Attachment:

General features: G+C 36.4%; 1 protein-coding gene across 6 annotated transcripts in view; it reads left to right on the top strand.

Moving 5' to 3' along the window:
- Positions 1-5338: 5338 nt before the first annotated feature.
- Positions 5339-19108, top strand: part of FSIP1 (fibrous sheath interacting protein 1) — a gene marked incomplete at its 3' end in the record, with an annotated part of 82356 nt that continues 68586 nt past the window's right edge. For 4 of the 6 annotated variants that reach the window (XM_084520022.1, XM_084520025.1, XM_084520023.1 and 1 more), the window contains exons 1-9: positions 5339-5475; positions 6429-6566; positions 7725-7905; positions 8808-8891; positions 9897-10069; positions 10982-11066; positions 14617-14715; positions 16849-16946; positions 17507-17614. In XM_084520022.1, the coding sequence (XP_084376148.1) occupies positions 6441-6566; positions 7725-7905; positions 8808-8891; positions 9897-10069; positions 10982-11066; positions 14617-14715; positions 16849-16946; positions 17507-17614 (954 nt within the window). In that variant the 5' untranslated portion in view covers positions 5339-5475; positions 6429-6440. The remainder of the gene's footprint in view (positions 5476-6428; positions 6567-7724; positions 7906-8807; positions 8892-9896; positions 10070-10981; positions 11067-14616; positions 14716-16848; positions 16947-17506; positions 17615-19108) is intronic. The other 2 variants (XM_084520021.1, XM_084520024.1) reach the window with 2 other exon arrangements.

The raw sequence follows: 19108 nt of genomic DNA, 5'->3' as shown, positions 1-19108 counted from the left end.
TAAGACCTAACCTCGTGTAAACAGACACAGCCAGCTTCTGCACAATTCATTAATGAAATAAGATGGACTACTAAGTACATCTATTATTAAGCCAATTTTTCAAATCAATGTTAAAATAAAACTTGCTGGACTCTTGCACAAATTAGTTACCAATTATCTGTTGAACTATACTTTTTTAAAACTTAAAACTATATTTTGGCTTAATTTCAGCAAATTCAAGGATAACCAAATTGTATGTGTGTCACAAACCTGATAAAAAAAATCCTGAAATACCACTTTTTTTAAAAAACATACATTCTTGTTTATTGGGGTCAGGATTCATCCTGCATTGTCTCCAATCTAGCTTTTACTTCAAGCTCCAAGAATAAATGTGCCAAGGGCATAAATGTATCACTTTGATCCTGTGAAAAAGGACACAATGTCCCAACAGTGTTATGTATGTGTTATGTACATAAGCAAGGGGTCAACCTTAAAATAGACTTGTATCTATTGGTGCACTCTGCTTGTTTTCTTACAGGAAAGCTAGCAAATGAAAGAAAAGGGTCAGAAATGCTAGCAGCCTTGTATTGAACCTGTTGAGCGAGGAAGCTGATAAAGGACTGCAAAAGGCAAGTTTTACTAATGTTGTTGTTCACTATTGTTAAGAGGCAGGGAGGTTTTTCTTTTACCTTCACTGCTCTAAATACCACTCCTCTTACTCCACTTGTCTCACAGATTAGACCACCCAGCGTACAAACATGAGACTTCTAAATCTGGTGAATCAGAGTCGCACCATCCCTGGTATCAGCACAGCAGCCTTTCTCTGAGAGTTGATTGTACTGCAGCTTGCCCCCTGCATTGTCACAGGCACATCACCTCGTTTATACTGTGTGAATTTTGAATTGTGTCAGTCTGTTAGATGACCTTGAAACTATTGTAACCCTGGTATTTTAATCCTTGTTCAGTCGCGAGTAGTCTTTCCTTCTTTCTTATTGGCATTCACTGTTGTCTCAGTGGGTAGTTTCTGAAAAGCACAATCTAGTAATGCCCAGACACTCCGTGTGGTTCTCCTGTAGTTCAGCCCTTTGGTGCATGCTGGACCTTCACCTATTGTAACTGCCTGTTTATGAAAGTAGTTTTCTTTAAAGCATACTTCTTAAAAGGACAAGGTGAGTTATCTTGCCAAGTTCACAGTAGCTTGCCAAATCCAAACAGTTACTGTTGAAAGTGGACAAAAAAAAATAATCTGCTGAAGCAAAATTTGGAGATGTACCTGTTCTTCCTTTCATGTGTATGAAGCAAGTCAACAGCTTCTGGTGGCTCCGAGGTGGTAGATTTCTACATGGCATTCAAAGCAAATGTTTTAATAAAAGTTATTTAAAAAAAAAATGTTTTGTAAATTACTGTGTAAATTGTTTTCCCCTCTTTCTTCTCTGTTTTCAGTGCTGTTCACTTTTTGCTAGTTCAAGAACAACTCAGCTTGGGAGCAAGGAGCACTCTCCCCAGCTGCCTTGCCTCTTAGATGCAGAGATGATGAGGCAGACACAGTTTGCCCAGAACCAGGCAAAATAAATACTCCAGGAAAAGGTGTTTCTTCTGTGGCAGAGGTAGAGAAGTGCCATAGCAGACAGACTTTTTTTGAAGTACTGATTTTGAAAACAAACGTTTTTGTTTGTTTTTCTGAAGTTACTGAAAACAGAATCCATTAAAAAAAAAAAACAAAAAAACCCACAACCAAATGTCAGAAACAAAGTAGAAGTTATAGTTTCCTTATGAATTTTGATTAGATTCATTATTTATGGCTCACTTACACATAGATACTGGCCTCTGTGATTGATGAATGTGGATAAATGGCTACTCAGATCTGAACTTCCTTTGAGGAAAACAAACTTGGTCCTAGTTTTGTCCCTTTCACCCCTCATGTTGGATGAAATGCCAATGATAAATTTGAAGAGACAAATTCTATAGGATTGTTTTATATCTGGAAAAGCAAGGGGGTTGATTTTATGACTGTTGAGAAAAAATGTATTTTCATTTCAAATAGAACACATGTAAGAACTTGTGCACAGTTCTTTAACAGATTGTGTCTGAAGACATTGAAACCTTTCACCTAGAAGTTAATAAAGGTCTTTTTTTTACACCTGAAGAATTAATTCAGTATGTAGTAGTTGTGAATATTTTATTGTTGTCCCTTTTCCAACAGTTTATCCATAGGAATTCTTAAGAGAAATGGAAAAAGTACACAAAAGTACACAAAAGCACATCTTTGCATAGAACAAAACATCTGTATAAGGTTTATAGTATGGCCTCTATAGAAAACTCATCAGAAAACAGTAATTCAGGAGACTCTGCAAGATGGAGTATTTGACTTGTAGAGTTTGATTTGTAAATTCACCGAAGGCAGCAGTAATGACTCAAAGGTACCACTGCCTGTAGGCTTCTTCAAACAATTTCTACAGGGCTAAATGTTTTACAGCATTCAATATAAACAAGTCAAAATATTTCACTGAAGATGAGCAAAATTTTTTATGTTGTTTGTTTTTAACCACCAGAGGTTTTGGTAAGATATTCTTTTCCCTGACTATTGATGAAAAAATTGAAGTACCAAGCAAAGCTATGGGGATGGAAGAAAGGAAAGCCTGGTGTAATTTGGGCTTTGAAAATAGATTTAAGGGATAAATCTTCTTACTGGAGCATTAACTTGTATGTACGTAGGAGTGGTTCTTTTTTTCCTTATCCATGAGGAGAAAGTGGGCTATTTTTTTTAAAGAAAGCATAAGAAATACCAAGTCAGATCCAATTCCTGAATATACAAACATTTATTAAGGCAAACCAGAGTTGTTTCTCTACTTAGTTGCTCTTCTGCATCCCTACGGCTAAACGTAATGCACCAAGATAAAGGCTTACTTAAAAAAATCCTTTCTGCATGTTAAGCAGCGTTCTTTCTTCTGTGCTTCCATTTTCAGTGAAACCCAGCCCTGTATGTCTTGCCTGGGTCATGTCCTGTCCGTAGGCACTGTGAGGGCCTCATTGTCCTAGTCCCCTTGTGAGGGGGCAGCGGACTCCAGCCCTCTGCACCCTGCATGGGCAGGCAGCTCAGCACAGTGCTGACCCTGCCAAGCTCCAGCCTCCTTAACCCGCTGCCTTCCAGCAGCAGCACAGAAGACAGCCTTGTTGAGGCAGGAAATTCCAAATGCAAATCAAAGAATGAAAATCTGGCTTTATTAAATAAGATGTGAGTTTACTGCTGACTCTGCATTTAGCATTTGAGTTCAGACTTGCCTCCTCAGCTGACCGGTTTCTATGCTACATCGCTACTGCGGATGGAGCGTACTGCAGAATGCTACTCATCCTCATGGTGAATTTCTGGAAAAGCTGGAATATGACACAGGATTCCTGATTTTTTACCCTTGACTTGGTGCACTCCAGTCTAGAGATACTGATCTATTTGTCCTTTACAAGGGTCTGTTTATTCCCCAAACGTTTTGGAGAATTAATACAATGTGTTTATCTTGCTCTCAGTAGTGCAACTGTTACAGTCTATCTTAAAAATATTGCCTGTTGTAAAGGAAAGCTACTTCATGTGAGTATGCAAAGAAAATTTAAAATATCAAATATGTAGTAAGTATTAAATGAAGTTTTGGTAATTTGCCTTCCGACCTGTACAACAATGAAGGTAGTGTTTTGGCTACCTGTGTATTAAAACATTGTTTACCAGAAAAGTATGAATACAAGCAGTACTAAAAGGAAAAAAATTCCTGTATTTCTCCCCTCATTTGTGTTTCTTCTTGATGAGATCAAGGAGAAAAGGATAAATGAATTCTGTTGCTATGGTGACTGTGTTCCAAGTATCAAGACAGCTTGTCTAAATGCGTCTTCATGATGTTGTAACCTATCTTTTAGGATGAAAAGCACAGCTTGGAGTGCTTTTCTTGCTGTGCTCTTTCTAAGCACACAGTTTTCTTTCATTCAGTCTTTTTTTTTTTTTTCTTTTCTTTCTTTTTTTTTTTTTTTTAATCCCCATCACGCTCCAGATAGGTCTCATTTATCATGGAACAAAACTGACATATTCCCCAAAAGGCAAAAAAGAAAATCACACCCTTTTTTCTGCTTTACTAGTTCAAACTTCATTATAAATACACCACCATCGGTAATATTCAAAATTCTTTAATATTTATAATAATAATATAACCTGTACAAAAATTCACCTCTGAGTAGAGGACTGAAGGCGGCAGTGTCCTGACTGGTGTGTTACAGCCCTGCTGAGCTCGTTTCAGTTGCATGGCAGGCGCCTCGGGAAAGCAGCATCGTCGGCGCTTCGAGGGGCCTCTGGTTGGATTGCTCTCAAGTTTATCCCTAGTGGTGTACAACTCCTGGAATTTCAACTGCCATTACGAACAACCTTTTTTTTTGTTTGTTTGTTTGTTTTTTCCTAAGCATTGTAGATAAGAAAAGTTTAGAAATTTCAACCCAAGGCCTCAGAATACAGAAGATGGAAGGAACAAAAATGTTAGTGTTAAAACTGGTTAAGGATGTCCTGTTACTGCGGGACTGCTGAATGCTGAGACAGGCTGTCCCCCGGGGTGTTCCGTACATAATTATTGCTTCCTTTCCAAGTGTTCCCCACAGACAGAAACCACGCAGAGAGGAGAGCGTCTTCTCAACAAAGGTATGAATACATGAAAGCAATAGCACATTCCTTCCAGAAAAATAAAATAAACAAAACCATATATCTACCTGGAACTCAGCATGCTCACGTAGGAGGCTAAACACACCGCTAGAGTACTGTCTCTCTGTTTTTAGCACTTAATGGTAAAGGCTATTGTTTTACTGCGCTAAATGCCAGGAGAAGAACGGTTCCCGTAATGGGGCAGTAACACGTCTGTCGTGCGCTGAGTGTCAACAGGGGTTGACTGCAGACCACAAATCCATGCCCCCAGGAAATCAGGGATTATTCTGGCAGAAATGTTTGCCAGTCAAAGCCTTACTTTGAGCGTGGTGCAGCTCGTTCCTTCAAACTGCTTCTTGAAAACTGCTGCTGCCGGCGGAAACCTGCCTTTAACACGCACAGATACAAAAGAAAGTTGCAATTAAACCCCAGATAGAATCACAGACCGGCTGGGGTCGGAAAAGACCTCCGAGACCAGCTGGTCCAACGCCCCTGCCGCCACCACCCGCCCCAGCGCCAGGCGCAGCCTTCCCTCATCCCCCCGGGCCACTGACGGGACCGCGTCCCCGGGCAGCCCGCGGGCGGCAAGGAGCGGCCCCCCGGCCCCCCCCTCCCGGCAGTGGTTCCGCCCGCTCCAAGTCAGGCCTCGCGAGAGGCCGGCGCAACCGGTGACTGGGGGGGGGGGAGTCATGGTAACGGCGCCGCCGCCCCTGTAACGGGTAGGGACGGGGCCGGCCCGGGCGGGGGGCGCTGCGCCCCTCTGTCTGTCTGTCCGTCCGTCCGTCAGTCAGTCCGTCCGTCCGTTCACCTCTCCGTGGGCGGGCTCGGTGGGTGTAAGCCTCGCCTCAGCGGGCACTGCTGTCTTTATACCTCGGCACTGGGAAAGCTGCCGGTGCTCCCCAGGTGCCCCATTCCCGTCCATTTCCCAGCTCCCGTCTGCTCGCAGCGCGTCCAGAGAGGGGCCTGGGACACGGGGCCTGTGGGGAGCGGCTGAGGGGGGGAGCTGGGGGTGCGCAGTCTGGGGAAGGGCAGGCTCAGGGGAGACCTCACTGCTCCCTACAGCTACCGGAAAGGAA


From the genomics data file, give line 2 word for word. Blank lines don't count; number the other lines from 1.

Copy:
Moving 5' to 3' along the window: